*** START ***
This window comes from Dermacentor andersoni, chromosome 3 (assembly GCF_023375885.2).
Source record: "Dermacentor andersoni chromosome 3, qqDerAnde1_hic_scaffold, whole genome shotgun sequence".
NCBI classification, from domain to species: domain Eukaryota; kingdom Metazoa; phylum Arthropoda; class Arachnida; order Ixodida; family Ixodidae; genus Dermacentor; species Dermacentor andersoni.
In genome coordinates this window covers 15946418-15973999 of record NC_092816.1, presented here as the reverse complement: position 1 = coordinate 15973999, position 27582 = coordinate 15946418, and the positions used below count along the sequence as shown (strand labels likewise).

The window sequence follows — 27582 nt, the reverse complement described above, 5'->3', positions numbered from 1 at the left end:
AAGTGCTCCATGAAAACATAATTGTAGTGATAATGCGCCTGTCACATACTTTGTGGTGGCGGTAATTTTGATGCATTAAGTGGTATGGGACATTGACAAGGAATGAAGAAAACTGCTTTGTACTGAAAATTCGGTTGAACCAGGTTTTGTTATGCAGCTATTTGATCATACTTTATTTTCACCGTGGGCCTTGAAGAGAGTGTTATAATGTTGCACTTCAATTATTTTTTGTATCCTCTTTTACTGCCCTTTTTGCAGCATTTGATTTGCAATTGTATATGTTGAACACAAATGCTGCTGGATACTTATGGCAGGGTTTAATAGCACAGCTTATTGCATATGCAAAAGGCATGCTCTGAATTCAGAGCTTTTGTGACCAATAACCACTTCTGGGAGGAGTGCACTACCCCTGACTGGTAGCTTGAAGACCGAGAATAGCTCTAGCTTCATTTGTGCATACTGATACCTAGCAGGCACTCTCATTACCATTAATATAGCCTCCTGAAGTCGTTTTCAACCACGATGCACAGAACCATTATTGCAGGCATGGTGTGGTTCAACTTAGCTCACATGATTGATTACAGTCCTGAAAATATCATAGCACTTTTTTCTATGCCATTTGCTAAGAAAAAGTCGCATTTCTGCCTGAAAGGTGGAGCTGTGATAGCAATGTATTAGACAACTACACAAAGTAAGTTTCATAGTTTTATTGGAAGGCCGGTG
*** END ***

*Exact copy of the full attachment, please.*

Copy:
This window comes from Dermacentor andersoni, chromosome 3 (assembly GCF_023375885.2).
Source record: "Dermacentor andersoni chromosome 3, qqDerAnde1_hic_scaffold, whole genome shotgun sequence".
NCBI classification, from domain to species: domain Eukaryota; kingdom Metazoa; phylum Arthropoda; class Arachnida; order Ixodida; family Ixodidae; genus Dermacentor; species Dermacentor andersoni.
In genome coordinates this window covers 15946418-15973999 of record NC_092816.1, presented here as the reverse complement: position 1 = coordinate 15973999, position 27582 = coordinate 15946418, and the positions used below count along the sequence as shown (strand labels likewise).

The window sequence follows — 27582 nt, the reverse complement described above, 5'->3', positions numbered from 1 at the left end:
AAGTGCTCCATGAAAACATAATTGTAGTGATAATGCGCCTGTCACATACTTTGTGGTGGCGGTAATTTTGATGCATTAAGTGGTATGGGACATTGACAAGGAATGAAGAAAACTGCTTTGTACTGAAAATTCGGTTGAACCAGGTTTTGTTATGCAGCTATTTGATCATACTTTATTTTCACCGTGGGCCTTGAAGAGAGTGTTATAATGTTGCACTTCAATTATTTTTTGTATCCTCTTTTACTGCCCTTTTTGCAGCATTTGATTTGCAATTGTATATGTTGAACACAAATGCTGCTGGATACTTATGGCAGGGTTTAATAGCACAGCTTATTGCATATGCAAAAGGCATGCTCTGAATTCAGAGCTTTTGTGACCAATAACCACTTCTGGGAGGAGTGCACTACCCCTGACTGGTAGCTTGAAGACCGAGAATAGCTCTAGCTTCATTTGTGCATACTGATACCTAGCAGGCACTCTCATTACCATTAATATAGCCTCCTGAAGTCGTTTTCAACCACGATGCACAGAACCATTATTGCAGGCATGGTGTGGTTCAACTTAGCTCACATGATTGATTACAGTCCTGAAAATATCATAGCACTTTTTTCTATGCCATTTGCTAAGAAAAAGTCGCATTTCTGCCTGAAAGGTGGAGCTGTGATAGCAATGTATTAGACAACTACACAAAGTAAGTTTCATAGTTTTATTGGAAGGCCGGTG